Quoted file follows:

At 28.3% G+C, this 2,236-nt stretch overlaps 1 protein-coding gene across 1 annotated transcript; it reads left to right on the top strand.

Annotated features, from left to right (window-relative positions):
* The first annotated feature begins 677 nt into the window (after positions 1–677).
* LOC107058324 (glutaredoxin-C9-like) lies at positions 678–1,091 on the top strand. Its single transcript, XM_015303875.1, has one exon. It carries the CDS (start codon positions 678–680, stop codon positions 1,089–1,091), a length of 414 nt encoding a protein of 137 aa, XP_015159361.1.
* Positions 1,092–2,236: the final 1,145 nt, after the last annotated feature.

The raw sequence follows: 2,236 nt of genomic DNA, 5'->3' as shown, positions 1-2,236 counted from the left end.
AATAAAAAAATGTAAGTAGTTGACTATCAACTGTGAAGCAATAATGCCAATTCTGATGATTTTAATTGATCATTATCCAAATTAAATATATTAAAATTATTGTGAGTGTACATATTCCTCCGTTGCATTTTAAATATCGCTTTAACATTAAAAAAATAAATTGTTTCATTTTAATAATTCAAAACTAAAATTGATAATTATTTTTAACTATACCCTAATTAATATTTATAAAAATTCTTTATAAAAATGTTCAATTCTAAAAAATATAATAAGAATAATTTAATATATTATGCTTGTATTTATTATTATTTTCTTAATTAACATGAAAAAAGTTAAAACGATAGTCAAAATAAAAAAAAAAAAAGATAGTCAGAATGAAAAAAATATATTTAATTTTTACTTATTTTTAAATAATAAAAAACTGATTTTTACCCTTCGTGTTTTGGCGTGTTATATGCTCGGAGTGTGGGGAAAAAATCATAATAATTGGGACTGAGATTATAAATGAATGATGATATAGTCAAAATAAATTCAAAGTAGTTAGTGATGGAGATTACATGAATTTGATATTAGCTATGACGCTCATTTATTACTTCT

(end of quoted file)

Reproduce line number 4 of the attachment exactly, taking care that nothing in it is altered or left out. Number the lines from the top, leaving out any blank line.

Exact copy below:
* LOC107058324 (glutaredoxin-C9-like) lies at positions 678–1,091 on the top strand. Its single transcript, XM_015303875.1, has one exon. It carries the CDS (start codon positions 678–680, stop codon positions 1,089–1,091), a length of 414 nt encoding a protein of 137 aa, XP_015159361.1.